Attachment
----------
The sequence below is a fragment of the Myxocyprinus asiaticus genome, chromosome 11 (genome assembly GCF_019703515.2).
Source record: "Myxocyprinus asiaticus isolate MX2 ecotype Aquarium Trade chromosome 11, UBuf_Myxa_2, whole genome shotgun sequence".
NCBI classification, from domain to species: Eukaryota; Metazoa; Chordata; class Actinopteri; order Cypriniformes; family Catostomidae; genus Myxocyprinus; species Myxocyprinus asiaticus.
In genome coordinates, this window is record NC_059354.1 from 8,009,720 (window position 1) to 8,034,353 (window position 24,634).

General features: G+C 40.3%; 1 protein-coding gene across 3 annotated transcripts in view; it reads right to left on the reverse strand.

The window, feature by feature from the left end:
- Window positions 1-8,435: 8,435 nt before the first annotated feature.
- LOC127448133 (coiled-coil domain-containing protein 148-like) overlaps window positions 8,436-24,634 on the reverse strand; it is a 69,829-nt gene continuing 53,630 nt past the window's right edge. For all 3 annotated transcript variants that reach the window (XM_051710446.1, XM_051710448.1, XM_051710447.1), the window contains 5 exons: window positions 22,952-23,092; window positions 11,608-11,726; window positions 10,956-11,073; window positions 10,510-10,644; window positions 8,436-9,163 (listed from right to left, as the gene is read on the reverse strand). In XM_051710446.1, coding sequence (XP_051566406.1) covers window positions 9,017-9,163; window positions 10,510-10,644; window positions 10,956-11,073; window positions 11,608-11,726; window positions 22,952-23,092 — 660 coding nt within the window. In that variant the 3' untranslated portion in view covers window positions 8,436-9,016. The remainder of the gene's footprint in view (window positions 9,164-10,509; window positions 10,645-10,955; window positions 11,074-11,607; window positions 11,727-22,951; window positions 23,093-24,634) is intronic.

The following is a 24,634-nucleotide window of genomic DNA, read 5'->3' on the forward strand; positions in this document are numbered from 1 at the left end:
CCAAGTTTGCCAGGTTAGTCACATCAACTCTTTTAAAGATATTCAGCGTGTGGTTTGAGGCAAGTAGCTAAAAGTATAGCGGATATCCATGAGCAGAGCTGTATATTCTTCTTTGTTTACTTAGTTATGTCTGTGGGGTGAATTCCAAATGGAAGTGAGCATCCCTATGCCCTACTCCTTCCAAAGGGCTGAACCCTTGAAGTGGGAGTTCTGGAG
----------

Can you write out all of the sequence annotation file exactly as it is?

The sequence below is a fragment of the Myxocyprinus asiaticus genome, chromosome 11 (genome assembly GCF_019703515.2).
Source record: "Myxocyprinus asiaticus isolate MX2 ecotype Aquarium Trade chromosome 11, UBuf_Myxa_2, whole genome shotgun sequence".
NCBI classification, from domain to species: Eukaryota; Metazoa; Chordata; class Actinopteri; order Cypriniformes; family Catostomidae; genus Myxocyprinus; species Myxocyprinus asiaticus.
In genome coordinates, this window is record NC_059354.1 from 8,009,720 (window position 1) to 8,034,353 (window position 24,634).

General features: G+C 40.3%; 1 protein-coding gene across 3 annotated transcripts in view; it reads right to left on the reverse strand.

The window, feature by feature from the left end:
- Window positions 1-8,435: 8,435 nt before the first annotated feature.
- LOC127448133 (coiled-coil domain-containing protein 148-like) overlaps window positions 8,436-24,634 on the reverse strand; it is a 69,829-nt gene continuing 53,630 nt past the window's right edge. For all 3 annotated transcript variants that reach the window (XM_051710446.1, XM_051710448.1, XM_051710447.1), the window contains 5 exons: window positions 22,952-23,092; window positions 11,608-11,726; window positions 10,956-11,073; window positions 10,510-10,644; window positions 8,436-9,163 (listed from right to left, as the gene is read on the reverse strand). In XM_051710446.1, coding sequence (XP_051566406.1) covers window positions 9,017-9,163; window positions 10,510-10,644; window positions 10,956-11,073; window positions 11,608-11,726; window positions 22,952-23,092 — 660 coding nt within the window. In that variant the 3' untranslated portion in view covers window positions 8,436-9,016. The remainder of the gene's footprint in view (window positions 9,164-10,509; window positions 10,645-10,955; window positions 11,074-11,607; window positions 11,727-22,951; window positions 23,093-24,634) is intronic.

The following is a 24,634-nucleotide window of genomic DNA, read 5'->3' on the forward strand; positions in this document are numbered from 1 at the left end:
CCAAGTTTGCCAGGTTAGTCACATCAACTCTTTTAAAGATATTCAGCGTGTGGTTTGAGGCAAGTAGCTAAAAGTATAGCGGATATCCATGAGCAGAGCTGTATATTCTTCTTTGTTTACTTAGTTATGTCTGTGGGGTGAATTCCAAATGGAAGTGAGCATCCCTATGCCCTACTCCTTCCAAAGGGCTGAACCCTTGAAGTGGGAGTTCTGGAG